That Time I Made a Huge Life Change: One Year Later!

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boothOne year ago this week, I quit my full-time job. After uprooting my life to St Louis, I had started my third job in 9 months and I was miserable, again. I was working for an organization that overworked and undervalued its employees. I worked a Monday-Friday work week that frequently pushed into nights and weekends, and I didn't make nearly enough money to justify my frustration. I managed an enormous staff and hundreds of labor hours, but someone else held the purse strings and wrote my budget, leaving me with little say in how I actually managed my employees. Not enough time for proper training or supervision, not enough staff hours for the size of the business, and not enough management to handle emergencies. I had been seriously reconsidering taking the job after only 35 days, but I told myself to stick it out at least 3 months. JCC St Louis

My mom and sister came to visit last February (for wedding dress shopping!) and they got me talking about what I really wanted for my life. I talked about wanting to follow passion and creativity. They asked about my business--the hobby I had turned into Katherine Elizabeth Events. How about following that and really trying to make it a career? We talked it out, and over the next couple of weeks I kneaded the idea around enough that it turned into something. Anthony encouraged the challenge, and promised to support me if I had trouble paying the bills. 

 Around the same time I gave my two weeks' notice, I found out Paper Source (where I have always bought all my paper supplies) was opening a new store in St. Louis. Great news for my materials cost! I could buy from the store instead of paying shipping fees! And then I realized, what a great opportunity for a part-time job!  Turning a very part-time second source of income into a full-time career doesn't happen overnight. It's a lot like the chicken or the egg. You can't afford to quit working for someone else without having enough business to be full time, but you won't get the amount of business you need to be full time until you have the time to dedicate to building it. I decided a part-time job was the right next step, and I was hired at Paper Source for a 20 hr/week position.

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The combination of building my business and working at Paper Source part-time has been perfect. I've met some of my best friends in St. Louis at Paper Source. I've had the opportunity to work with creative people every day, it gets me out of the house a few days a week, and it ensures I've been able to pay the bills every month. I get a great discount on anything I'm not reselling (not my materials for my business, but there's SO many other things to use it on!). And the bonus is that I'm working in the same industry as KEEvents--keeping up with trends, and getting sneak peeks into what's coming down the pipeline from some of my competitors. At first I was afraid of Conflict of Interest, but rest assured--I've been entirely open about my business, and I make sure to keep the two separate. 

 The last 12 months have definitely been the most challenging, rewarding, and exciting of my life. I spent a significant portion of the year planning our wedding and learning a lot about the other side of the bride/vendor relationship. Some days I don't remember what it was like to be in the wedding industry before I was a Bride. I don't know how I did it! There are definite challenges to working from home and being your own boss that I didn't expect. It's not always as glamorous as it sounds (keep an eye out for a future post about this!) I spend way more time on finances and paperwork than I'd like, and this spring I've been so busy that I'm working early mornings, late nights, and almost every weekend.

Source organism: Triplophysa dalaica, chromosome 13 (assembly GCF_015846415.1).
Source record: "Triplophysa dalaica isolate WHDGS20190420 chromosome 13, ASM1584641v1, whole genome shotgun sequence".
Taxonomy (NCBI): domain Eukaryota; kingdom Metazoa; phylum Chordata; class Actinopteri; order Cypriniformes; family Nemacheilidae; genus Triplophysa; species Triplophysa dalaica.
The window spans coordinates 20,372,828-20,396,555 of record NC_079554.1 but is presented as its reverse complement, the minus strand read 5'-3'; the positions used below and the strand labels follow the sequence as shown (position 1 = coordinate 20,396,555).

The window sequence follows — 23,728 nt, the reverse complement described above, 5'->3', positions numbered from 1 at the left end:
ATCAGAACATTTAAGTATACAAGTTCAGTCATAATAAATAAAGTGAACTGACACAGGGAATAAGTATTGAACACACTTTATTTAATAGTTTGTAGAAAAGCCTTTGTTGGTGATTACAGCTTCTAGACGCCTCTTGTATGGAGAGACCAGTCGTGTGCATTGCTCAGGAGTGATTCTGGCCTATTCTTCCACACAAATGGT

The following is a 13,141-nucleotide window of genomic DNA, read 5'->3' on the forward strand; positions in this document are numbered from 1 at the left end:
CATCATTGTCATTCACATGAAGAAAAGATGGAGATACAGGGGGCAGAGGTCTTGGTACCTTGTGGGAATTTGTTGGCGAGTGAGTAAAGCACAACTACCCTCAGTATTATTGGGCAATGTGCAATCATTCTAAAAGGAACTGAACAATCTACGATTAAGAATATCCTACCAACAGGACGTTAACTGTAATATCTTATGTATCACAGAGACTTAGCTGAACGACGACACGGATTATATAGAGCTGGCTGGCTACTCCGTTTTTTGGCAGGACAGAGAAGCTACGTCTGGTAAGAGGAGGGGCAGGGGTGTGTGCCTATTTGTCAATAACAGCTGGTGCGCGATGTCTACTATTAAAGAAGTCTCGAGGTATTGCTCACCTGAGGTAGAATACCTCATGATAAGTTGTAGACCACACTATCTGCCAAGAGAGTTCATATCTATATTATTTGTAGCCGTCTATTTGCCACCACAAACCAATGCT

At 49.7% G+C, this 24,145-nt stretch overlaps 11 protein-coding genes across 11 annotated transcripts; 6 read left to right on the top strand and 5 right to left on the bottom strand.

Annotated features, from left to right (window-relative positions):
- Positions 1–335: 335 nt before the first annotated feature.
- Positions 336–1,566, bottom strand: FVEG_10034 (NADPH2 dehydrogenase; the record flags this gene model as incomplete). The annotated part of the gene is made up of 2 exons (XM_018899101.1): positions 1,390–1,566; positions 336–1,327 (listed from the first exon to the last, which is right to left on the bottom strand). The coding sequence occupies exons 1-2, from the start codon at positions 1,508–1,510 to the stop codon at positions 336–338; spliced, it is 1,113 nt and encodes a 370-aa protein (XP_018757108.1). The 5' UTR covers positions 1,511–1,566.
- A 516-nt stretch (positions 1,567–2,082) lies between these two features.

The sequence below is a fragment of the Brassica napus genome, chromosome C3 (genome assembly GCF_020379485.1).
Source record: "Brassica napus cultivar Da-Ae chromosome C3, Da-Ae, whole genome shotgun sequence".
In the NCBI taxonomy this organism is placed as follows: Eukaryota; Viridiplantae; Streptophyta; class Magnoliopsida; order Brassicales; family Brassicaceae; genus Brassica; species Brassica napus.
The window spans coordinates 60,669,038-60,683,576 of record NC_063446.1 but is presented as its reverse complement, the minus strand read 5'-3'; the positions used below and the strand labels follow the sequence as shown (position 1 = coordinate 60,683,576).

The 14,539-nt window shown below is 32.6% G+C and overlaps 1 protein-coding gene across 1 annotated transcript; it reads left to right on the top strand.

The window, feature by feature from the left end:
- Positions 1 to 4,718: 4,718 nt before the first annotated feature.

For the first time in my life, I reap the direct benefit of my hard work and long hours, and that feels better than I ever could have imagined. Last week I looked back at the business goals I wrote down for myself a year ago, and I've reached Every. Single. One. And more. Today I closed out Q1 of 2015 with 55% of the gross revenue I had in ALL of 2014. Quarter 1 Last Year brought in 30% of my total revenue, but in 2015, I have enough orders in the pipeline for Q2 to surpass Q1. 

 But enough of the financial mumbo-jumbo. Business is on the up and up, and I have so many ideas for growth down the line. The possibilities are kind of endless, and I'm PUMPED.

Long story short, I'm happy at the close of every single day. My stress level, even when I have a lot going on, is completely manageable. I swear less and smile more. Many, many days my work doesn't feel like work. I honestly LOVE what I do. And that's so much more than I can say about where I was a year ago when I chose to make this huge change. 

 So... April 24, 2015 will be my last day at Paper Source. I will officially work full-time for myself at Katherine Elizabeth Events (with a couple of A Bride's Ally weddings to close out the spring in St. Louis). And June 1, Anthony and I will move back to the east coast and set up our home (and shop) in New York City. We are SO excited for the next adventure, and I am so proud of myself (which is not something I say often) for making this HAPPEN. Pinch me!  

If there is something in your life that you love doing, find a way to do it as more than just a "when I have free time" hobby. Our "free time" seems to disappear more and more every year, and if you neglect your passions, you won't ever be as happy as you could be. 

 What's your passion? How do you make time for it? 

 Have a great weekend! 

 XO, 

 Katie

  Katherine Elizabeth Events


The one GENIUS idea that makes the home office/guest room combo REALLY WORK.

_MG_1799By a show of hands, how many people out there have a home office that doubles as something else? Is it a guest room? I don't have any statistics on this, but I'd guess there are a lot of hands raised. If you're anything like me (working from a home office, in a relatively small apartment in the city), your office is also your Guest Room. It may act like a home office and feel like a home office, but on most days it looks like a cramped bedroom with a lot of crap lying around. I don't have a picture of it at the "end of the day" because I'd never publicly admit to how much of a slob I can be when I'm busy, so here are a couple pictures of it looking pretty. From the first month we lived in the apartment, in 2013: